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'Learning to Co-produce': forecasts that can strengthen preparedness and resilience to climate-related risks

Tuesday, March 23, 2021

This article was originally posted on the Science for Humanitarian Emergencies and Resilience (SHEAR) blog, HERE.

What is co-production?

Early warning and early action are vital to strengthening the resilience of people whose lives and livelihoods are directly impacted by climate-related risks.

The need to develop systems and deliver relevant weather and climate information based on a holistic and in-depth understanding of the varying needs of different users has been both a major focus and a major challenge highlighted in disaster risk reduction, humanitarian programming and climate-resilience building.

For weather and climate services to be effective in saving lives and livelihoods and further promoting and protecting hard-won development gains, they need to be relevant to the needs, priorities, and capacities of the stakeholders involved in producing and using them.

However, gaps remain between the production and use of forecast information, meaning that information can be produced which is not fit for purpose, and which excludes the experience and expertise of directly affected people and the institutions which seek to support them, including national, local and regional governmental and non-governmental decision makers.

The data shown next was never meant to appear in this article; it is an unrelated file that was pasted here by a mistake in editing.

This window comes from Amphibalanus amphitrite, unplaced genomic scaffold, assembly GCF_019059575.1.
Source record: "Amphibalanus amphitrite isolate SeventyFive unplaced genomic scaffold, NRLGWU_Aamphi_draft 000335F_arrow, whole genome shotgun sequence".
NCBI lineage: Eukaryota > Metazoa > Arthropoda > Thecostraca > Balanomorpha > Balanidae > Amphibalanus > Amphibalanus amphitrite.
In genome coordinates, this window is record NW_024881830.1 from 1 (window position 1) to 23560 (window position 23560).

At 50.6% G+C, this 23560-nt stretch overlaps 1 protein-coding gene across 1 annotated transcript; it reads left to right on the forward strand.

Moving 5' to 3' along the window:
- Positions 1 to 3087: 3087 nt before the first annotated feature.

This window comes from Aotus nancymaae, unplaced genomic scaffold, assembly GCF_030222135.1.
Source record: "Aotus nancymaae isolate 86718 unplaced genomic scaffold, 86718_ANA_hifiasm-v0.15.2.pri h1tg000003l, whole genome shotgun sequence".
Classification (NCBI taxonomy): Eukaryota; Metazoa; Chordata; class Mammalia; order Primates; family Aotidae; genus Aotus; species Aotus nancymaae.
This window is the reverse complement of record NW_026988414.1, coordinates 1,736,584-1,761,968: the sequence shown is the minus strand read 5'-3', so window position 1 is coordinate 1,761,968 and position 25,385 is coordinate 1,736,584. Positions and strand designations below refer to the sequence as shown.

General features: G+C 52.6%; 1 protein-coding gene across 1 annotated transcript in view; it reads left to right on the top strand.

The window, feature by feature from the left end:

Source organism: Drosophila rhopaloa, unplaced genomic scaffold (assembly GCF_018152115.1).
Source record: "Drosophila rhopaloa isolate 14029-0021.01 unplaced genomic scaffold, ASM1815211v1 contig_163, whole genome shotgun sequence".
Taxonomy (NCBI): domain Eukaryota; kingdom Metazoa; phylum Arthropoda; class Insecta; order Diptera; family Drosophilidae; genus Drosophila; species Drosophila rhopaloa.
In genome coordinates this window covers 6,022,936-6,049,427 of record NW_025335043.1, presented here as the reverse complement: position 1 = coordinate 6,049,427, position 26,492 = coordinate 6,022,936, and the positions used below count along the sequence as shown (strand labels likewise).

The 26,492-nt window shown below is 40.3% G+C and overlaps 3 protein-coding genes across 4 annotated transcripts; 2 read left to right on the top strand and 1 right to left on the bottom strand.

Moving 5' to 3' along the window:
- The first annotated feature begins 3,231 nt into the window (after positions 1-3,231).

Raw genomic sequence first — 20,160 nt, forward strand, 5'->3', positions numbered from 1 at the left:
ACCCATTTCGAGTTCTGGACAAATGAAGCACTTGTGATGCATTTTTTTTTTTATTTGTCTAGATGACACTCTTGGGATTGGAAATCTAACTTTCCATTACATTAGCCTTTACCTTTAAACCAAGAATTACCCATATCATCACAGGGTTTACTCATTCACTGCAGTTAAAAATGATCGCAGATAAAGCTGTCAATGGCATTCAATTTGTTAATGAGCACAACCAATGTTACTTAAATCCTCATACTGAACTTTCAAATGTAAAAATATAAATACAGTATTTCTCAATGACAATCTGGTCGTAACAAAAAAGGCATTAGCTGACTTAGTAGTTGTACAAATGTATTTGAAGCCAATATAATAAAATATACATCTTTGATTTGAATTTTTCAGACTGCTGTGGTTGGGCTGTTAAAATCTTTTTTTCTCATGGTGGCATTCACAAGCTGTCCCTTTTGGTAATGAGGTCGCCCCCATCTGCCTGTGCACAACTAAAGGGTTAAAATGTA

Putting knowledge into practice

Learning to Co-Produce (L2CP) is a SHEAR initiative which has been developing an online training to strengthen meteorologists' capacities to develop weather and climate information that can better support the needs of decision makers. The training is oriented towards early career producers of forecast information and aims to identify the key steps, skills and processes for producing user-centred weather and climate information.

The L2CP training has been co-developed with a range of meteorological training and climate research institutions across East and West Africa and the UK. Co-ordinated by King's College London, partners include:

  • University of Nairobi
  • Agence Nationale de l'Aviation Civile et de la Météorologie (ANACIM)
  • Université Cheikh Anta Diop (UCAD)
  • Kenya Meteorological Department (KMD)'s Institute of Meteorological Training and Research (IMTR)
  • Uganda National Meteorological Agency (UNMA)
  • IGAD Climate Predictions and Application Centre (ICPAC)
  • Kenya Red Cross Society (KRCS)
  • Walker Academy at the University of Reading
  • universities of Bristol, Oxford and Sussex
  • UK Met Office
  • UK Centre for Ecology & Hydrology (UKCEH)

 

'Before I did not know that the public are also important in climate issues, in my research I'll be engaging the public to get more about climate and how it affects them.'

— L2CP learner